A couple of weeks ago I mentioned how often I write about GST (Goods and Services Tax) with hope and optimism of the bill being passed. Well, it gives me great pleasure to report the passing of the GST bill this week. Although in reality, this is just the start, there are so many positives to look forward to which will ultimately materialise through the implementation of the new tax regime. This has been 10 years in the making and as you can imagine there was a lot of political muscling to get us to where we are today. In practical terms, there are many layers that will need to be administered for this one tax regime to work. To ensure momentum isn’t lost, one of these challenges is definitely going to be the speed at which GST can be enabled. In fact, the government is very keen to roll it out by 1 st April 2017 which will, of course, allow India to benefit more rapidly from growth as a result of this speed. Implementation of GST will inevitably revolve around an optimum rate being introduced to ensure the desired effect of this new regime is fully achieved. Even if longer term GST is seen as a huge success, which I believe it will be, the initial understanding will inevitably result in winners and losers across sectors. The start up world is clearly one of these and although the initial thoughts are of a welcome embrace to this progressive change, for small businesses it’s inevitably a matter of the small print. That said the possibilities for start ups are also being unearthed – none more so than the possibility of pan-India trade as long as the government ensures the eco-system is well considered. Given how much the government has supported the start up world in India to date, it would be a big surprise to see anything but a well-considered implementation of GST for Start Up India. What better validation than from those entrepreneurs directly in the line of fire; with these 10 giving their views on why they welcome GST. Let me finish off by putting some perspective on just how lucrative a well implemented GST could be for India. Not only is GST expected to create transparency and improve the ease of doing business but is also expected to propel GDP growth by as much as $200 billion. I hope now you see just why I think this is such an important reform and positive change for India. Now we will need to sit back and see just how well the government execute on their plans and promises.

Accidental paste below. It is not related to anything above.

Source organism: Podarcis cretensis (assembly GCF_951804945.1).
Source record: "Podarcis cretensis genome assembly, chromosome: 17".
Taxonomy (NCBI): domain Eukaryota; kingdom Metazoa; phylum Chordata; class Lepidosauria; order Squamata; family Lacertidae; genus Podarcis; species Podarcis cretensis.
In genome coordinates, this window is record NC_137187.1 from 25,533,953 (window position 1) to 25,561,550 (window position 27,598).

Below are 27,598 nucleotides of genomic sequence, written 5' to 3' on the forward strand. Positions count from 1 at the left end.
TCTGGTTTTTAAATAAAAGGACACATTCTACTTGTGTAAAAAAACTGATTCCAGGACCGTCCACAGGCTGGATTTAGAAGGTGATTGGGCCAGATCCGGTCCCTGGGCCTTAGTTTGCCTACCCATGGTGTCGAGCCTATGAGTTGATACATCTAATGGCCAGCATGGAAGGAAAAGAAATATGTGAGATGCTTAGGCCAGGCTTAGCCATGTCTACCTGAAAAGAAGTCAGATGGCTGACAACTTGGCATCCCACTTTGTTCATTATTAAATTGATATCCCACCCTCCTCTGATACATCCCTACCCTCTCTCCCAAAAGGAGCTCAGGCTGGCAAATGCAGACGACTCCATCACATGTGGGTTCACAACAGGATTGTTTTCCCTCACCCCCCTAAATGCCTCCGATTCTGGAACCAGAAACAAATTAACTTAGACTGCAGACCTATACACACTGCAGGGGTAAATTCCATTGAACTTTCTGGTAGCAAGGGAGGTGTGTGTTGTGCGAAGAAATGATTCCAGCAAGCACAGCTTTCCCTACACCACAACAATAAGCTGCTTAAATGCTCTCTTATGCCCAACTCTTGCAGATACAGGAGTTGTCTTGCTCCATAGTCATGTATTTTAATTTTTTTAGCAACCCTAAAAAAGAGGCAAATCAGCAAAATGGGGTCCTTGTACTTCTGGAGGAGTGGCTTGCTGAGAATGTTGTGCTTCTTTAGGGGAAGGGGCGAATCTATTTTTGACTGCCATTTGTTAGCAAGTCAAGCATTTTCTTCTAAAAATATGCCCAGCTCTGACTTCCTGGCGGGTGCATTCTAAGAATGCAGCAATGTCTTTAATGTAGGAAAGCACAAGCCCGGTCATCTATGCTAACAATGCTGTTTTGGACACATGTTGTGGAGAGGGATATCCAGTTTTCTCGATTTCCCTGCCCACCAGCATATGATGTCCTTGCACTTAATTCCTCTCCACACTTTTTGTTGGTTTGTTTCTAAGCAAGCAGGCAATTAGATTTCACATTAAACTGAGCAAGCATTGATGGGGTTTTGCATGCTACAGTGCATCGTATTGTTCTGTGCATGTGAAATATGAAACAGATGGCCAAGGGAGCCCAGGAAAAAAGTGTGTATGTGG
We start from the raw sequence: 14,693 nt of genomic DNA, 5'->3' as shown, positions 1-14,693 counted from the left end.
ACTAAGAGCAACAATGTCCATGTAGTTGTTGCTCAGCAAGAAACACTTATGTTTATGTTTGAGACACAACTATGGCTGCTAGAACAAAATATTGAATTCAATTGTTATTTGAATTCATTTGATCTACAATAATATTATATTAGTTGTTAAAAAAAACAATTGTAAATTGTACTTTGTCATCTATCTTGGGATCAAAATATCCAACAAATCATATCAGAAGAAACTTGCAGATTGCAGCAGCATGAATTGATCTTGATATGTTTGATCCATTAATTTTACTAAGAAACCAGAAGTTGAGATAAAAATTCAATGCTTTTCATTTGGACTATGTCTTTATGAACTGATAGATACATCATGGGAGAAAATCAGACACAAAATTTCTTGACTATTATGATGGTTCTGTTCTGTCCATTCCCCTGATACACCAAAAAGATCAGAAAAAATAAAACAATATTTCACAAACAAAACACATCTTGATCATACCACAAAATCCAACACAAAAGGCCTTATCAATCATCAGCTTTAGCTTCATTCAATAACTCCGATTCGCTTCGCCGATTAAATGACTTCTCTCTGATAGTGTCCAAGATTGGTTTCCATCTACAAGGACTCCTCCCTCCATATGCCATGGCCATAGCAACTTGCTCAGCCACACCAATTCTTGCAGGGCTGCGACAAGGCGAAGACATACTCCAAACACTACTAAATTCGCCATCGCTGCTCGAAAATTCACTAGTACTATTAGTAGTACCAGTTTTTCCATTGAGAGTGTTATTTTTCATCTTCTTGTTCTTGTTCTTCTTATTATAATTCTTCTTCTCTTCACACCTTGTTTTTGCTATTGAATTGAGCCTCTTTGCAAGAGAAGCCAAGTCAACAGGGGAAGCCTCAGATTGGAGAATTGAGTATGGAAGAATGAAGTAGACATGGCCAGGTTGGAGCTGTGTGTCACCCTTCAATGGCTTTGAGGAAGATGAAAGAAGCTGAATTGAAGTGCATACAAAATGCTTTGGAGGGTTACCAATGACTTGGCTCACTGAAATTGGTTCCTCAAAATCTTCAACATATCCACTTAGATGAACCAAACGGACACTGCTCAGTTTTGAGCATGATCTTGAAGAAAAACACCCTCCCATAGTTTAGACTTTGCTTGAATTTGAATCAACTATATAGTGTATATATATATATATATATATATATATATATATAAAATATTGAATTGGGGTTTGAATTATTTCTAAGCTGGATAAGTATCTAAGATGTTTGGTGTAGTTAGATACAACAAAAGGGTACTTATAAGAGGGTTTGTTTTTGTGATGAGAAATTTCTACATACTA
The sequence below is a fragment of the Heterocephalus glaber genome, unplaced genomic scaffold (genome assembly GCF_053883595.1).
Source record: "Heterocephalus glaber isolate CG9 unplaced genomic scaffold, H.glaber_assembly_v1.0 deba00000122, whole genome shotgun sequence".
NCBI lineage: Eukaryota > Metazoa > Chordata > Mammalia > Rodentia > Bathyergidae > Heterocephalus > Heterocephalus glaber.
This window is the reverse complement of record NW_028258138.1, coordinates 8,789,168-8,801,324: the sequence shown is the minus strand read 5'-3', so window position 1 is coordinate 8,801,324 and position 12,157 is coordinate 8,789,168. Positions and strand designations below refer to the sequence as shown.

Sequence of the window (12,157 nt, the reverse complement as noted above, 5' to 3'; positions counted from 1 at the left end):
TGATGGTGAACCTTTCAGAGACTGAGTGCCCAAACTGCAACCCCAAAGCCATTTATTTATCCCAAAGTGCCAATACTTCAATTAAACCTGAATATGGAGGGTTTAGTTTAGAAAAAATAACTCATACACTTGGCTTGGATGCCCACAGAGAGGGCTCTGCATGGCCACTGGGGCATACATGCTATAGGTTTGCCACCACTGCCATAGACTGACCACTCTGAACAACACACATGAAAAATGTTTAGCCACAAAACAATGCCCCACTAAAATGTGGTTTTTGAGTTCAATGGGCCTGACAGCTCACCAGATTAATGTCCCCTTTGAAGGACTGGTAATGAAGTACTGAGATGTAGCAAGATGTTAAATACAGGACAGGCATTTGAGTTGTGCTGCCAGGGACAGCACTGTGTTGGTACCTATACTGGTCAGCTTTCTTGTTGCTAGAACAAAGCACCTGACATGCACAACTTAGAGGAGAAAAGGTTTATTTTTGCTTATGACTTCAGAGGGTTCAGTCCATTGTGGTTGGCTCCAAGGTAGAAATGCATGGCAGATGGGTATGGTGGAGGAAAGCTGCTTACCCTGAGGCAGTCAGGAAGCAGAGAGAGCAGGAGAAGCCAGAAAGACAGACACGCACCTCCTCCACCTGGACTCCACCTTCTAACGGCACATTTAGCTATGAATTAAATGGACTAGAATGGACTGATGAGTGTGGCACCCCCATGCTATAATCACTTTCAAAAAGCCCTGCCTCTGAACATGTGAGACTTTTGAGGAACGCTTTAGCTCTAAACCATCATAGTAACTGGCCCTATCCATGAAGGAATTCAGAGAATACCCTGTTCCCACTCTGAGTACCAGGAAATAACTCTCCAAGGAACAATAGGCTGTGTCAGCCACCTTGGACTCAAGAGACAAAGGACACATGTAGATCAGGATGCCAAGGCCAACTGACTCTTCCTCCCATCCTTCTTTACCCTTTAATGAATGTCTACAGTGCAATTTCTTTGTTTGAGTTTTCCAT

The big story from outside India was the $35 billion deal struck between Uber China and China’s Didi in the taxi hailing sector. To prove just how complicated this space is in terms of deals done and alliances formed, take a look at this very interesting graphic. Although Didi and Uber are now allies (of sorts) there doesn’t seem to be any slowdown of strategies that were being explored prior to the deal as Didi continue to back Southeast Asian ride-sharing service Grab putting even more pressure on Uber. With Didi being an investor in India’s very own Ola there were predictably questions raised as to how this will impact the current battle for supremacy with Uber, taking place in India. The potential silver lining is being touted for the smaller online aggregators in India. After almost admitting defeat in China with the tie up with Didi, one thing is clear; Uber cannot afford to lose India.
So often when I speak to people about India one of the biggest affirmations I relay is the quality of the entrepreneurs. I strongly believe there is so much top quality talent in India that in time the world will definitely stand up and take note. But what makes these entrepreneurs distinguish themselves is the mentality to get things done no matter what it takes – another way of saying this is Indian Jugaad! With this ability to execute you will not be surprised to hear large firms as well as start ups have been taking office space at a fast pace. Very often you might read about how the main hubs in India for start ups are Bengaluru (aka Bangalore), Mumbai and Delhi. To give some recognition to another very strong start up city – Hyderabad has been thriving. There is some belief that within the next few years, the Hyderabad start up eco-system will be bigger than that of Bengaluru. The more the better if you ask me as ultimately India will benefit!
Author: Dishang Patel